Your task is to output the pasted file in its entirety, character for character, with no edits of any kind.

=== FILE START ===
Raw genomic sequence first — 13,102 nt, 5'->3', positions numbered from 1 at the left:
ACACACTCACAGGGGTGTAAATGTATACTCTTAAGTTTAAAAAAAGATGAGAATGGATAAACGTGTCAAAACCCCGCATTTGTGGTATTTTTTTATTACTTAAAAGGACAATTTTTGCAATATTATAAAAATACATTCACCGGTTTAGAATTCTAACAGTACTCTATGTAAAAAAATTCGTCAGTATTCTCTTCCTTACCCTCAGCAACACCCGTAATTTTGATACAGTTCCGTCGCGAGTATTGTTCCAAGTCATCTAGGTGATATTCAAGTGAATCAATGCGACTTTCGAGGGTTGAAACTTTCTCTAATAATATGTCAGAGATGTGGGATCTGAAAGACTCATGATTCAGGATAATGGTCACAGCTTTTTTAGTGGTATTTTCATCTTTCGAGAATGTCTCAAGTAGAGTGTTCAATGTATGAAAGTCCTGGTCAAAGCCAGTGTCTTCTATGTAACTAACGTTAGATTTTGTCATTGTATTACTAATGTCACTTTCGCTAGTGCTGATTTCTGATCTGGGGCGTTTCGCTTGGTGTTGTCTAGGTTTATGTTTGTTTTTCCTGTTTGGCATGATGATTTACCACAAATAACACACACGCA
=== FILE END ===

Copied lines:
Raw genomic sequence first — 13,102 nt, 5'->3', positions numbered from 1 at the left:
ACACACTCACAGGGGTGTAAATGTATACTCTTAAGTTTAAAAAAAGATGAGAATGGATAAACGTGTCAAAACCCCGCATTTGTGGTATTTTTTTATTACTTAAAAGGACAATTTTTGCAATATTATAAAAATACATTCACCGGTTTAGAATTCTAACAGTACTCTATGTAAAAAAATTCGTCAGTATTCTCTTCCTTACCCTCAGCAACACCCGTAATTTTGATACAGTTCCGTCGCGAGTATTGTTCCAAGTCATCTAGGTGATATTCAAGTGAATCAATGCGACTTTCGAGGGTTGAAACTTTCTCTAATAATATGTCAGAGATGTGGGATCTGAAAGACTCATGATTCAGGATAATGGTCACAGCTTTTTTAGTGGTATTTTCATCTTTCGAGAATGTCTCAAGTAGAGTGTTCAATGTATGAAAGTCCTGGTCAAAGCCAGTGTCTTCTATGTAACTAACGTTAGATTTTGTCATTGTATTACTAATGTCACTTTCGCTAGTGCTGATTTCTGATCTGGGGCGTTTCGCTTGGTGTTGTCTAGGTTTATGTTTGTTTTTCCTGTTTGGCATGATGATTTACCACAAATAACACACACGCA